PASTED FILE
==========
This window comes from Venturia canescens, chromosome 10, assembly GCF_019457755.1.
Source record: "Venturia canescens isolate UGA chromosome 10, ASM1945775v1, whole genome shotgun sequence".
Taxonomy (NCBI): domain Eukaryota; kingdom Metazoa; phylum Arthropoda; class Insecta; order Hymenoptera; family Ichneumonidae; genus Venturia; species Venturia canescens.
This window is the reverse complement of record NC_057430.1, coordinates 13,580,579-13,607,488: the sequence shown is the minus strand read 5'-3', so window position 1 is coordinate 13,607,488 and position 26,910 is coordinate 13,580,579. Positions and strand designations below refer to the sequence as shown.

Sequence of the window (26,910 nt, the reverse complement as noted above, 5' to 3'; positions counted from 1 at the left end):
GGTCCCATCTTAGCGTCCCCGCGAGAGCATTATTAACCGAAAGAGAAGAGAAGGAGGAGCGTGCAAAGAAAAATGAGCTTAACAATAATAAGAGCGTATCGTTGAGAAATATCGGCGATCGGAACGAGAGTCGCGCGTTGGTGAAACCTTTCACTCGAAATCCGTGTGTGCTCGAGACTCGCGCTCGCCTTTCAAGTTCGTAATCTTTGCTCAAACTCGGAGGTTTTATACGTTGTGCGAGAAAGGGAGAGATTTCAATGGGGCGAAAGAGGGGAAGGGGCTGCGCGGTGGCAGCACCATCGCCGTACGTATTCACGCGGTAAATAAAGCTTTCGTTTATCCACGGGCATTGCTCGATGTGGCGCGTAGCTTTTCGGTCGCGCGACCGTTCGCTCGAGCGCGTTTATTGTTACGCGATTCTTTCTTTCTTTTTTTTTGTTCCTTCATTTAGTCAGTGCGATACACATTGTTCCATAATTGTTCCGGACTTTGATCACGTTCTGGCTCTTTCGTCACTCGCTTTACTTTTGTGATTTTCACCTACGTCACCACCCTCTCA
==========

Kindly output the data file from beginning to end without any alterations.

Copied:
This window comes from Venturia canescens, chromosome 10, assembly GCF_019457755.1.
Source record: "Venturia canescens isolate UGA chromosome 10, ASM1945775v1, whole genome shotgun sequence".
Taxonomy (NCBI): domain Eukaryota; kingdom Metazoa; phylum Arthropoda; class Insecta; order Hymenoptera; family Ichneumonidae; genus Venturia; species Venturia canescens.
This window is the reverse complement of record NC_057430.1, coordinates 13,580,579-13,607,488: the sequence shown is the minus strand read 5'-3', so window position 1 is coordinate 13,607,488 and position 26,910 is coordinate 13,580,579. Positions and strand designations below refer to the sequence as shown.

Sequence of the window (26,910 nt, the reverse complement as noted above, 5' to 3'; positions counted from 1 at the left end):
GGTCCCATCTTAGCGTCCCCGCGAGAGCATTATTAACCGAAAGAGAAGAGAAGGAGGAGCGTGCAAAGAAAAATGAGCTTAACAATAATAAGAGCGTATCGTTGAGAAATATCGGCGATCGGAACGAGAGTCGCGCGTTGGTGAAACCTTTCACTCGAAATCCGTGTGTGCTCGAGACTCGCGCTCGCCTTTCAAGTTCGTAATCTTTGCTCAAACTCGGAGGTTTTATACGTTGTGCGAGAAAGGGAGAGATTTCAATGGGGCGAAAGAGGGGAAGGGGCTGCGCGGTGGCAGCACCATCGCCGTACGTATTCACGCGGTAAATAAAGCTTTCGTTTATCCACGGGCATTGCTCGATGTGGCGCGTAGCTTTTCGGTCGCGCGACCGTTCGCTCGAGCGCGTTTATTGTTACGCGATTCTTTCTTTCTTTTTTTTTGTTCCTTCATTTAGTCAGTGCGATACACATTGTTCCATAATTGTTCCGGACTTTGATCACGTTCTGGCTCTTTCGTCACTCGCTTTACTTTTGTGATTTTCACCTACGTCACCACCCTCTCA